Covariance and contravariance in C# 4.0


C# 4.0 introduces covariance and contravariance (together variance) for generic type parameters. These two concepts are similar and allow the use of derived or base classes in a class hierarchy.

An easy way to understand the difference between the two concepts is to consider the activity of the user of the variables passed to / from the generic method (interface or delegate.)

Contravariance

If the method implementation is only using variables passed with the parameter for read activity – then the generic parameter is a candidate for contravariance. The ‘read only’ role of the parameter type can be formalised by marking it with the in keyword – i.e. it is an input to the implementation.

Any generic type parameter marked with the in keyword will be able to match to types that are derived from the named type. In this case the implementation is the user of the variables. It makes sense to allow derived classes as any read activities that are available on the base class will also be available on any derived class.

// C# 3.0 does not recognise the in keyword for parameterized types
public delegate void TypeReporter<in T>(T input);

public void DoSomeGenericContravariance(RoutedEventArgs args)
{
    TypeReporter<EventArgs> ReportMethod
                  = new TypeReporter<EventArgs>(this.SimpleReportMethod);

    // C# 3.0 and earlier will not compile the following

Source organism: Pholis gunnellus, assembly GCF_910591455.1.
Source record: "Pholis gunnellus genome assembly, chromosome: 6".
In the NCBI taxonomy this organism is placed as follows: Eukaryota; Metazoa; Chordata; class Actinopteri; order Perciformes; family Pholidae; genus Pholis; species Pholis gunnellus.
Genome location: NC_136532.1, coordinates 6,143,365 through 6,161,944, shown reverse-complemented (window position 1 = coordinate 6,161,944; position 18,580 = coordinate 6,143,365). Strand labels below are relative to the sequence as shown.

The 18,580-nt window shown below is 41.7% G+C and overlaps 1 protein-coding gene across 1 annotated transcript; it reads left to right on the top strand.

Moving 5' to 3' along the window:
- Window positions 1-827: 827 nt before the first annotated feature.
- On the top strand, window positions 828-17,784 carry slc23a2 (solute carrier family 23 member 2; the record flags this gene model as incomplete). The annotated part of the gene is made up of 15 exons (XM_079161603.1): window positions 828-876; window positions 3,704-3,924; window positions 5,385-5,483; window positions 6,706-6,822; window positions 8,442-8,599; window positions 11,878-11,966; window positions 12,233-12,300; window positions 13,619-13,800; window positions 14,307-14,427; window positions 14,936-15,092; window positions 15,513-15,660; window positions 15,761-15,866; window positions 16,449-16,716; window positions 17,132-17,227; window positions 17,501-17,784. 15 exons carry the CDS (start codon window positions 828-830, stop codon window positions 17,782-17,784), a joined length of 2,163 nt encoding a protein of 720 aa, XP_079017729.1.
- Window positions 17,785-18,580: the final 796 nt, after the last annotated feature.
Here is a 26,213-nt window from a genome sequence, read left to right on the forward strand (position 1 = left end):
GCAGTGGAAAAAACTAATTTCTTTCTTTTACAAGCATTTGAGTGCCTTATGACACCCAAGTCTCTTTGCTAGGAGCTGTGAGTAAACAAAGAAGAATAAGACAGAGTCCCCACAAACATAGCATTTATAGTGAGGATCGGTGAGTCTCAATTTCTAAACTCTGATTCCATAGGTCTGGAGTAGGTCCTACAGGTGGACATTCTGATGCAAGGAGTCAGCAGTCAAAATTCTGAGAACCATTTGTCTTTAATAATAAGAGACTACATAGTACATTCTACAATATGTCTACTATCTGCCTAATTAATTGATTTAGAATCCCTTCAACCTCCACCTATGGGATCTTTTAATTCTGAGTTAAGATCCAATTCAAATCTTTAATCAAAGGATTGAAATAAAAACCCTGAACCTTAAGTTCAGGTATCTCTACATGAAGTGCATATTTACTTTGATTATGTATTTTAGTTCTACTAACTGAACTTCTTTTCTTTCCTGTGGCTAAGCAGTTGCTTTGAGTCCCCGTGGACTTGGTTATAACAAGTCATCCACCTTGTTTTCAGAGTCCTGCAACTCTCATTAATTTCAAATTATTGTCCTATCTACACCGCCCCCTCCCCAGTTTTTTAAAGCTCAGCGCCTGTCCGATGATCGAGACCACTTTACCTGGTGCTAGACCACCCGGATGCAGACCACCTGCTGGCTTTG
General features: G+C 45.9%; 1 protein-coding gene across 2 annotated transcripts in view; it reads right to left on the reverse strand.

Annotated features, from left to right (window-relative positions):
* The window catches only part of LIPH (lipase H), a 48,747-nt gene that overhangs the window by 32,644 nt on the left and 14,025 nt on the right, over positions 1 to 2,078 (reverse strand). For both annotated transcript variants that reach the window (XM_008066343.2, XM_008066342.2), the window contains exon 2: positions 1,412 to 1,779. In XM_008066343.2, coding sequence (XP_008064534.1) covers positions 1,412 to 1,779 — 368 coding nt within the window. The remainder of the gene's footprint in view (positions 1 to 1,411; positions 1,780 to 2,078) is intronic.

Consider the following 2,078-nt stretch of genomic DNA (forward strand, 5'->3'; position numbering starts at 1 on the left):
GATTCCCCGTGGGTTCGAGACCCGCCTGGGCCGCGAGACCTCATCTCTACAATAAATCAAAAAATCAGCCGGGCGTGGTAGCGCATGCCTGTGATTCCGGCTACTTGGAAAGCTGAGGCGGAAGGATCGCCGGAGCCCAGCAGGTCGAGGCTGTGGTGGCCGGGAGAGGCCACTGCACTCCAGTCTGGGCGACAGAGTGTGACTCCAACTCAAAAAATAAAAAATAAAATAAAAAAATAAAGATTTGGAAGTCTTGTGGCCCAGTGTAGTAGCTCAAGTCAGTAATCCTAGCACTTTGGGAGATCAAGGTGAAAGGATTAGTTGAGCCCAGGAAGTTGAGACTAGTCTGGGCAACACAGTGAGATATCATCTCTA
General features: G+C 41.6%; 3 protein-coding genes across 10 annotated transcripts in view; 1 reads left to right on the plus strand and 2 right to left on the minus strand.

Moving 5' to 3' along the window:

TypeReporter<RoutedEventArgs> RoutedReportMethod = ReportMethod;

    RoutedReportMethod(args);
}

public void SimpleReportMethod(EventArgs args)
{
    Console.WriteLine(args.GetType().ToString());
}

Covariance

Similarly – if a method implementation is only using variables passed with the parameter for write activity – then the generic parameter is a candidate for covariance. The ‘write only’ role of the parameter type can be formalised by marking it with the out keyword – i.e. it is an output from the implementation.

Any generic type parameter marked with the out keyword will be able to match to types that are base classes of the named type. In this case the calling / client code can be considered the user of the variables – so again it makes sense. Any operation (read or write) that is available on the base class that the client code has requested will also be available on the actual (derived) type that the implementation instantiates / sends as output.

public void DoSomeGenericCovariance()
{
    // The generic IEnumerable interface is defined with the out keyword
    // on the parameter type:
    //
    // public interface IEnumerable<out T> : IEnumerable

    List<String> strings = new List<String> { "one", "two" };
    IEnumerable<String> myStrings = strings.AsEnumerable();

    // C#3.0 and earlier will not compile the following
    IEnumerable<object> myObjects = myStrings;

    foreach (object myObject in myObjects)
    {
        Console.WriteLine(myObject.ToString());
    }
}

Issues to consider

Once type parameters have been marked with the in or out keyword the compiler will validate the interface / delegate compliance with the assigned variance. E.g. if the first example is changed to return the parameter passed, then the compiler will report an error – as the parameter is not being used for input only.